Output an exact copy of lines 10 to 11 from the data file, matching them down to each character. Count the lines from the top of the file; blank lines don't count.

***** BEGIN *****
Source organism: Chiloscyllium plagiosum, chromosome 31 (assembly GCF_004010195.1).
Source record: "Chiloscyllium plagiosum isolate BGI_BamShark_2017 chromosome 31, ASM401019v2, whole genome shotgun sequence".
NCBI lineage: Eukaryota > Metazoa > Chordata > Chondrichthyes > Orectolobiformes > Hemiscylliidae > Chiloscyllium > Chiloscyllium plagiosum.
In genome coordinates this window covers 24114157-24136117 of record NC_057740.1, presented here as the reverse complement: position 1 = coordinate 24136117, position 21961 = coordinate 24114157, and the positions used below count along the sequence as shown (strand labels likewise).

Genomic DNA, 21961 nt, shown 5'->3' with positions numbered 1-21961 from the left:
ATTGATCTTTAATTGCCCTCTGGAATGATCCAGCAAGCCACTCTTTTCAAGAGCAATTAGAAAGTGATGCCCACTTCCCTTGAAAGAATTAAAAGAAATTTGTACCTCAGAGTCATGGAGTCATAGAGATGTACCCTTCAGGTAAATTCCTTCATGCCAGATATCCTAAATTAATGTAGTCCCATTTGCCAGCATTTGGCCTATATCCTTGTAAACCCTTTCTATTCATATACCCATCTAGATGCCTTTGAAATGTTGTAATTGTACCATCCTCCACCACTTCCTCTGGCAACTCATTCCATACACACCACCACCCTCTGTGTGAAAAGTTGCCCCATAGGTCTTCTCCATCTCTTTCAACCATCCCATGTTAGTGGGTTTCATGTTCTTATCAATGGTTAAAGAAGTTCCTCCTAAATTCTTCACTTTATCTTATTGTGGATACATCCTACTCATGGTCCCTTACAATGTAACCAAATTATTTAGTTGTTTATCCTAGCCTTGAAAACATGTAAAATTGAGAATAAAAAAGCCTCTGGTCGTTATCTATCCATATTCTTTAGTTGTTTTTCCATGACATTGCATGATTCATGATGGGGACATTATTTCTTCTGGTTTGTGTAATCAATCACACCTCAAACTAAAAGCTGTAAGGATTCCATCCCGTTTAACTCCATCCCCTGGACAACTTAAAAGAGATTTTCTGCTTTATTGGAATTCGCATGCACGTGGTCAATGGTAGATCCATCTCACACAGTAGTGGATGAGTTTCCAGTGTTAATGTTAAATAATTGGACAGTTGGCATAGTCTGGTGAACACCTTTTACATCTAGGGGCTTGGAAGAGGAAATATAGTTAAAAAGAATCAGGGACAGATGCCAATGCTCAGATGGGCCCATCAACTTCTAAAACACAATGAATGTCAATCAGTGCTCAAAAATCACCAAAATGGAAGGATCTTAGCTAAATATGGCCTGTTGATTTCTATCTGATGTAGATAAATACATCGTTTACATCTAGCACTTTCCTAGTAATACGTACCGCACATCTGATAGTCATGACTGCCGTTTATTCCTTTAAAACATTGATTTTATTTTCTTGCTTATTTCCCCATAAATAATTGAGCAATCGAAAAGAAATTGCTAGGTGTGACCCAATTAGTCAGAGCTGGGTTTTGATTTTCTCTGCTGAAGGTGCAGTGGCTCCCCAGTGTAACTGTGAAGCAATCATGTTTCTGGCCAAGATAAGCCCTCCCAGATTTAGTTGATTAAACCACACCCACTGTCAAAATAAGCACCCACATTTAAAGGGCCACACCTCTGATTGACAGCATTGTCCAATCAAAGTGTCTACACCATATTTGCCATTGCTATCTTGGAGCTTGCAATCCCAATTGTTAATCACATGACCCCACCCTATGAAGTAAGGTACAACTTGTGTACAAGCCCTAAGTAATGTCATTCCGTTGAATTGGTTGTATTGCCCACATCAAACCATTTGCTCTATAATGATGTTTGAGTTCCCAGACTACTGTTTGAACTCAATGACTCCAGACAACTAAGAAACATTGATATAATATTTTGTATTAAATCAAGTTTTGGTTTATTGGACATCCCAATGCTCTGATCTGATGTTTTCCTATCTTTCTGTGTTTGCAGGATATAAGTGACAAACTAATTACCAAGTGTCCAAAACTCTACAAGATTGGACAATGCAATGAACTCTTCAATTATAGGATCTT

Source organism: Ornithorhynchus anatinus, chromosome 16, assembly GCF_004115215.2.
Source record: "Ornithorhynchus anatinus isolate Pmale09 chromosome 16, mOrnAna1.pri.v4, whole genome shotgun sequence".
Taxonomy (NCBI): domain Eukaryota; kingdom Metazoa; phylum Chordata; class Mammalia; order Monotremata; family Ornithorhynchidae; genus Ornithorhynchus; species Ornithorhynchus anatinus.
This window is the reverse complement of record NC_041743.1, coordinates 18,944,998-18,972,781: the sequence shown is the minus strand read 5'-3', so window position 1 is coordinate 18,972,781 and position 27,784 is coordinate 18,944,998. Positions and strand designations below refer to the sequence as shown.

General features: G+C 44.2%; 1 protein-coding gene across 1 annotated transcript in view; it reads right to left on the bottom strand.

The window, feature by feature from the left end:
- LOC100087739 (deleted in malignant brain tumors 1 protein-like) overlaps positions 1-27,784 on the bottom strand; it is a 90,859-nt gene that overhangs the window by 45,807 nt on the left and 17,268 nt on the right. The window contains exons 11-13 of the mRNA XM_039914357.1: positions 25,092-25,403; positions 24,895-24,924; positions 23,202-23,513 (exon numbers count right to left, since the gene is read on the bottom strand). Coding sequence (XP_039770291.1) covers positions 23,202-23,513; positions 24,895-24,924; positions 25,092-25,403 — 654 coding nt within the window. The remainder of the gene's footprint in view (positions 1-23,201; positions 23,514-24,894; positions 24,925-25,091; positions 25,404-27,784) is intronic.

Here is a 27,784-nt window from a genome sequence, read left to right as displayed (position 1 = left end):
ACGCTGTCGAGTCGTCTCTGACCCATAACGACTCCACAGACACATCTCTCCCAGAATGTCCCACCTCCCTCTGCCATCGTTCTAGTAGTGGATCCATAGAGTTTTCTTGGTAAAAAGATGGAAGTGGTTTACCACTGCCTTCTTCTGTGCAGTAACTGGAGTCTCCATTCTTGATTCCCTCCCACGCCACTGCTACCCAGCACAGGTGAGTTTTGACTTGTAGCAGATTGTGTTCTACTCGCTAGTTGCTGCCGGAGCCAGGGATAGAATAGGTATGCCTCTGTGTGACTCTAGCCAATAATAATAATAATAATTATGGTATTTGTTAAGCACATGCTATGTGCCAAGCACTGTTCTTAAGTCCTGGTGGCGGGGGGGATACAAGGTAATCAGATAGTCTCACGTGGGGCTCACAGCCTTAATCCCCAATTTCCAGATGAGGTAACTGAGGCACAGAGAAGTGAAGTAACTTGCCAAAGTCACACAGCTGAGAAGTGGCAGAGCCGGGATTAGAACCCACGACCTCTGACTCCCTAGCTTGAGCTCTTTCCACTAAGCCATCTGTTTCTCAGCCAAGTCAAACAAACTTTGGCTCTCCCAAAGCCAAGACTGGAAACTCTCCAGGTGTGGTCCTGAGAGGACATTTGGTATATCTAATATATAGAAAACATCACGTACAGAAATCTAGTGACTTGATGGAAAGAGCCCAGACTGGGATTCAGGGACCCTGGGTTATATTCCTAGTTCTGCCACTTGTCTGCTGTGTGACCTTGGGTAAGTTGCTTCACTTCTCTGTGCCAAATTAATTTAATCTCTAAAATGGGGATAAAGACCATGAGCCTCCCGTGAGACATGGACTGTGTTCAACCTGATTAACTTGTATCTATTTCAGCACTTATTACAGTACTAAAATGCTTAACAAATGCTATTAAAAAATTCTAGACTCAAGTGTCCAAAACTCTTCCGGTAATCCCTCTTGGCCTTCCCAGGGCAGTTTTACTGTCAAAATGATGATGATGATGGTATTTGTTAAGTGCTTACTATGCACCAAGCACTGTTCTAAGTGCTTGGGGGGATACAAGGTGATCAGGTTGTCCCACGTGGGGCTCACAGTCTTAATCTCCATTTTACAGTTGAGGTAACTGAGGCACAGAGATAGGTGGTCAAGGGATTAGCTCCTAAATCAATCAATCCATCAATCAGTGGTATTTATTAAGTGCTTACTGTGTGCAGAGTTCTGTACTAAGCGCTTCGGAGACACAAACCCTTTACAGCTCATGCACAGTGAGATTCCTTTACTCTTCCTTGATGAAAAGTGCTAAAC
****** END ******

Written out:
This window is the reverse complement of record NC_041743.1, coordinates 18,944,998-18,972,781: the sequence shown is the minus strand read 5'-3', so window position 1 is coordinate 18,972,781 and position 27,784 is coordinate 18,944,998. Positions and strand designations below refer to the sequence as shown.

General features: G+C 44.2%; 1 protein-coding gene across 1 annotated transcript in view; it reads right to left on the bottom strand.